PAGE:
Continuing where we left off
Beckford (Google Earth: 52.020002°, -2.038073°) was the last village that I wanted to incorporate into my grand village tour that started in October, although there was no real reason to visit it as there was technically no War Memorial that needed photographing. In fact the one object that I originally thought may have been one turned out not to be one. I hit the road at 8.38 on Monday 26th, the plan being to photograph Beckford then continue to Evesham, do some shopping and then return home for lunch and to head to work for the evening shift at 4pm.
The bus travels through Bredon, Kemerton, Overbury, Conderton and finally Beckford. The pillar in the images above is really a road marker with the distances to the various village and towns around. A more modern equivalent also points more or less in the right direction.
The houses below are reasonably new additions I believe. Apparently a passing train caused a fire that decimated the old thatched cottages in this area, but the newer equivalents are not too awful.
The left hand side of this road is dominated by 3 properties: and from the street you can only really glimpse 2 of them.
The property to the left of the image above is where the church of St John The Baptist is, and that was where I ended up.
The Lych Gate in front is the village War Memorial, although there are no names inscribed on it.
And the church behind it is a beauty with perfect proportions and a very nice churchyard surrounding it. There are however no CWGC graves in the churchyard, but there was a surprise in store.
I circumnavigated the church and tried the front door. It was unlocked and I hoped that there was something to see within. I have visited a number of parish churches in the UK and some are truly spectacular, and many are very old; St John’s seems to encapsulate both. I was pleased to meet a church warden inside and he took me around the church. The village has had a church on this spot for about 1200 years, and a church is referred to as far back as 803 A.D. It can really be split into 3 sections: the older section being to the left of the spire,
then the spire itself (where the organ is situated),
and finally the area to the right of the spire (where the Altar may be found)
Yes it looks kind of plain, but this building carries a lot of the weight of ages in its structure, as well as the handiwork of those who built it so many centuries ago. There are many unique features in the church, one of the stranger ones is a piece of carved graffiti on one of the pews dated 1710!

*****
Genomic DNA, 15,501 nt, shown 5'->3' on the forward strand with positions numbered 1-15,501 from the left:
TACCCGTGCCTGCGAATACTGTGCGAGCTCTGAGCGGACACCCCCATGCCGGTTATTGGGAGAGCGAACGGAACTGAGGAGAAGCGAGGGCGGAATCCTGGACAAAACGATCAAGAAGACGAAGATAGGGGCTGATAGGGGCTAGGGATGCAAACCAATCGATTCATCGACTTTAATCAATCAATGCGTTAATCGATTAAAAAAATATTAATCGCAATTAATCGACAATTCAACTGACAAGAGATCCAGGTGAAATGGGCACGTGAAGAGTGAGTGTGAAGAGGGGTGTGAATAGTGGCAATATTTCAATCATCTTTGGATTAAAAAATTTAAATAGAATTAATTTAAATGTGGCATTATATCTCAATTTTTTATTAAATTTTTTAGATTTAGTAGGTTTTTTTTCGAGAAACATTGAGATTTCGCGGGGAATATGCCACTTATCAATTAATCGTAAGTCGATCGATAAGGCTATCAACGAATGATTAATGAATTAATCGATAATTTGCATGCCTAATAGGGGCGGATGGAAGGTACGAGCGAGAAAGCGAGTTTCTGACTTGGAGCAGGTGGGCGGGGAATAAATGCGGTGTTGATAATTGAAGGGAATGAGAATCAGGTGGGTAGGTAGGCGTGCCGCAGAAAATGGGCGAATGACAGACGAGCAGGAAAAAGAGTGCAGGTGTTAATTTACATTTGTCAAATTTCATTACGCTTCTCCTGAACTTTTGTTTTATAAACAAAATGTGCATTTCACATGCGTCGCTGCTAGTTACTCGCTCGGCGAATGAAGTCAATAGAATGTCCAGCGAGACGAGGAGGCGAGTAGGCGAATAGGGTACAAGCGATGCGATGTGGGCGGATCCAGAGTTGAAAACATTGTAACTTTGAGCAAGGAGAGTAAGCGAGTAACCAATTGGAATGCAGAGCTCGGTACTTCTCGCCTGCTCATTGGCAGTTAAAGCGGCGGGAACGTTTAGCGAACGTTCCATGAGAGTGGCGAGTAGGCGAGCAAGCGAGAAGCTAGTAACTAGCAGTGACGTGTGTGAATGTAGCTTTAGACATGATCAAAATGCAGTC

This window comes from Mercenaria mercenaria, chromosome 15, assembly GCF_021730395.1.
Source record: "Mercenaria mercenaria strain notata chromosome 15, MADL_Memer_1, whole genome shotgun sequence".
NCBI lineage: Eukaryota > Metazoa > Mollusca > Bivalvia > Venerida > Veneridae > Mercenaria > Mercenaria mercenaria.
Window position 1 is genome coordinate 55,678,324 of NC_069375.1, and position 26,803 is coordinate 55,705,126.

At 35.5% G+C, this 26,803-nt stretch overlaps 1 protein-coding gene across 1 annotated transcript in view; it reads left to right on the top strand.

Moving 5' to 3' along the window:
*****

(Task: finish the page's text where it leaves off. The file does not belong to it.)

The War Memorial inside the church is a brass plaque, and what makes it unique is that it not only gives the names of the casualties, but also their causes/places of death. There are 17 names on the Memorial plus one name from the 2nd World War. There is also a separate Roll that lists the 80 men from the village who went off to war in 1914.
Of special interest is the name of Kathleen Bennett, a VAD who died from TB in 1920. She is buried in the churchyard and her home was next to the church. There is also a stained glass window commemorating her. It is quite rare to find a woman on a war memorial, they tended to be conveniently forgotten or omitted.
I could waffle on about this church for ages, but won’t because this is supposed to be a village tour as opposed to a church tour, but it turned into one because realistically the village life would have been deeply meshed into their parish church, they would be christened in the 15th century font, and would be buried in God’s Acre around it.
The village also has a post office/shop, but I did not see a local pub but I bet there is one.
My watch put the time at just before 10 am. But my bus would only arrive at 10.57, so I checked for a bus heading back to Tewkesbury and decided to grab that instead. The problem with hanging around for an hour is that realistically once you have walked the village flat you end up having to stand around waiting… and I was not ready to do that for an hour, especially on a full bladder. There is much more to this village than what I had briefly explored, so maybe that is a reason for a return?
And that was Beckford, and the conclusion of my grand village tour. I do need to return to Overbury and visit Conderton, as well as possibly return to Ashton Under Hill, but that’s for another day. I will do a proper ROH post for the church at a later date.
What does the Domesday book have to say about Beckford?
- Hundred: Tibblestone
- County: Gloucestershire / Worcestershire
- Total population: 67 households (very large).
- Total tax assessed: 11 geld units (very large).
- Head of manor: Beckford.
- Taxable units: Taxable value 11 geld units. Taxed on 11.0.
- Households: 34 villagers. 17 smallholders. 12 slaves. 4 female slaves.
- Ploughland: 3 lord’s plough teams. 30 men’s plough teams.
- Other resources: 1 mill, value 0.03. 1 church.
- Lord in 1066: Rotlesc, a royal Guard.
- Overlord in 1066: King Edward.
- Lords in 1086: Ansfrid of Cormeilles; King William.
- Tenant-in-chief in 1086: King William.
- Phillimore reference: 1,59
DRW © 2018 – 2019. Created 26/11/2018. The Open Domesday Project and the associated images are kindly made available by Professor J.J.N. Palmer. Images may be reused under a Creative Commons BY-SA licence.